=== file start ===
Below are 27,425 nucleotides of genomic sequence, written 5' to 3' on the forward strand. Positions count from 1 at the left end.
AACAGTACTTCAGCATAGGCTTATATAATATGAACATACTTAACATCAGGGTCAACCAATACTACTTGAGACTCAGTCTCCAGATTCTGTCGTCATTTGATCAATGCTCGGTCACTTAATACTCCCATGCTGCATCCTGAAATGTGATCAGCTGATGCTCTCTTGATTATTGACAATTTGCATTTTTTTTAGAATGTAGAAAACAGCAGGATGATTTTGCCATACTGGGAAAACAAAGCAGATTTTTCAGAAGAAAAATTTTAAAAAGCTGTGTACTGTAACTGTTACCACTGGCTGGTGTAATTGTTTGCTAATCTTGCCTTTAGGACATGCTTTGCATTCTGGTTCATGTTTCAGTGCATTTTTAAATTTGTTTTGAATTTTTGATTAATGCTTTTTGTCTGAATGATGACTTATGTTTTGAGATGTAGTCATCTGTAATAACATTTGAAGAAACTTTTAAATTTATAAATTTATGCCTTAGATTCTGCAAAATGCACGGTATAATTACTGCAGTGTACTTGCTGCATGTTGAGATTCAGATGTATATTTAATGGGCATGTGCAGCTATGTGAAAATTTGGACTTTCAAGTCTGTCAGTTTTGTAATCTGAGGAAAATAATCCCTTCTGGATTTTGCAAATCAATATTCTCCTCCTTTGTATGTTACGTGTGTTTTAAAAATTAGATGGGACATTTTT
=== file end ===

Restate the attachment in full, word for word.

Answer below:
Below are 27,425 nucleotides of genomic sequence, written 5' to 3' on the forward strand. Positions count from 1 at the left end.
AACAGTACTTCAGCATAGGCTTATATAATATGAACATACTTAACATCAGGGTCAACCAATACTACTTGAGACTCAGTCTCCAGATTCTGTCGTCATTTGATCAATGCTCGGTCACTTAATACTCCCATGCTGCATCCTGAAATGTGATCAGCTGATGCTCTCTTGATTATTGACAATTTGCATTTTTTTTAGAATGTAGAAAACAGCAGGATGATTTTGCCATACTGGGAAAACAAAGCAGATTTTTCAGAAGAAAAATTTTAAAAAGCTGTGTACTGTAACTGTTACCACTGGCTGGTGTAATTGTTTGCTAATCTTGCCTTTAGGACATGCTTTGCATTCTGGTTCATGTTTCAGTGCATTTTTAAATTTGTTTTGAATTTTTGATTAATGCTTTTTGTCTGAATGATGACTTATGTTTTGAGATGTAGTCATCTGTAATAACATTTGAAGAAACTTTTAAATTTATAAATTTATGCCTTAGATTCTGCAAAATGCACGGTATAATTACTGCAGTGTACTTGCTGCATGTTGAGATTCAGATGTATATTTAATGGGCATGTGCAGCTATGTGAAAATTTGGACTTTCAAGTCTGTCAGTTTTGTAATCTGAGGAAAATAATCCCTTCTGGATTTTGCAAATCAATATTCTCCTCCTTTGTATGTTACGTGTGTTTTAAAAATTAGATGGGACATTTTT